[AMRadio] Low-pass audio filter for transmitting


D. Chester k4kyv at charter.net
Sat Oct 27 12:16:18 EDT 2007


> Don/K4KYV runs a -great- signal at 3.1kc, when he's in the 'narrow' mode
> with active and passive band-pass and band-width filters (homebrewed, of
> course)
>
> -Geoff/W5OMR

Actually, the narrow filter cuts off 3400~, with an extremely sharp cutoff. 
Since that's an audio, not rf filter, the total bandwidth would be 6800~ 
including both sidebands.  I use it only when the band is so congested that 
I can't get good reception using the 8 kHz mechanical filter in the 
receiver.  When I can  receive well with the 8 kHz filter, I switch to 5000~ 
cutoff, which is more gradual, with complete attenuation somewhere around 
7500~.  I could run with no filter in line at all, but the undistorted 
frequency response of all my transmitters is at least 40-11,000~.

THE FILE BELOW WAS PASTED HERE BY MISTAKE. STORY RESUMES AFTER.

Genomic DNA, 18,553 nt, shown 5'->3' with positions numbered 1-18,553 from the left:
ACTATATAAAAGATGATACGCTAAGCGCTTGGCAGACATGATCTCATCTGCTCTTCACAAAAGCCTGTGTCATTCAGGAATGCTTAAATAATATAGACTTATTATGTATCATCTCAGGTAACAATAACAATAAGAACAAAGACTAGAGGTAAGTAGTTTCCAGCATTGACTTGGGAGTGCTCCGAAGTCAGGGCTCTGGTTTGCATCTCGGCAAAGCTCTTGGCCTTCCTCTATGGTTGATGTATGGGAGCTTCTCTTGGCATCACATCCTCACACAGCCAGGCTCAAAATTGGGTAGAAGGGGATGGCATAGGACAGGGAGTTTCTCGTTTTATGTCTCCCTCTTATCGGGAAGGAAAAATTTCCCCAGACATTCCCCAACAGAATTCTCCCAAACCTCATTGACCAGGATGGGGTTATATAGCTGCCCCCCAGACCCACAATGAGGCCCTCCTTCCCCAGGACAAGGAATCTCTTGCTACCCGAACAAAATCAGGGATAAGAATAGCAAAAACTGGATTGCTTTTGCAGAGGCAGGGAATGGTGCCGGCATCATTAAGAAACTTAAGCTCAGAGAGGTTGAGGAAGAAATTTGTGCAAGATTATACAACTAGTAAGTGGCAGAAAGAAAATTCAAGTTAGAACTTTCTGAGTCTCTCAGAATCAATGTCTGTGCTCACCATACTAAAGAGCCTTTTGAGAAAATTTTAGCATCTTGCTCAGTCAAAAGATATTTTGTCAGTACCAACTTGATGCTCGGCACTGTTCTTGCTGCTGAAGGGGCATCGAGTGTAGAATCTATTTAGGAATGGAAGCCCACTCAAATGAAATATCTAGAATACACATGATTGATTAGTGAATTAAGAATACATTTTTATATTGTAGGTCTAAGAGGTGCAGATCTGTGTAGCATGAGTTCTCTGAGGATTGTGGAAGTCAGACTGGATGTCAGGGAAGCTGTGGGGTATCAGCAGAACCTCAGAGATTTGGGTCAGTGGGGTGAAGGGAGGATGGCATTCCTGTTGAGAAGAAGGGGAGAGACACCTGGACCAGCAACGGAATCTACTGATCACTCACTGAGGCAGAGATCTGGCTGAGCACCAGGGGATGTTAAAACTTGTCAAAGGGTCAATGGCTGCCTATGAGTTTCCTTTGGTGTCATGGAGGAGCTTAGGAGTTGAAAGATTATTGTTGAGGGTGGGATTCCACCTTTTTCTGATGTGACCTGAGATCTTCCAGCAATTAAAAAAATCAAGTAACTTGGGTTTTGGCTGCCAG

Wider bandwidth is no problem, if you use it sensibly.  We use variable 
selectivity with our receivers, and adjust according to band condition, so 
why not do the same with our transmitters?  We don't keep the receiver in 
the narrow selectivity position, which severely restricts audio quality, 
when QRM is not present.  So why should we limit ourselves to 6000~ 
transmitting bandwidth when the band is lightly occupied?

My passive low pass audio filter modules themselves are not homebrew, but 
surplus items, potted in cases like small transformers.  One is rated at 
10,000 ohms in/out and the other is 50,000 ohms in/out.  The low-pass filter 
unit is homebrew and rack mounted, built upon the remains of a late 30's 
Gates broadcast studio audio line amplifier.  I drive the filter modules 
with a cathode follower, and terminate them into a resistor at the rated 
load impedance.  That way, I get the same signal level at the output, 
regardless of which filter is in line, and each filter is properly 
terminated.  The filter module is followed by a triode connected 6J7 output 
stage working into a UTC LS series (broadcast quality) plate-to-line output 
transformer. I use a simple double-pole switch to change filters.





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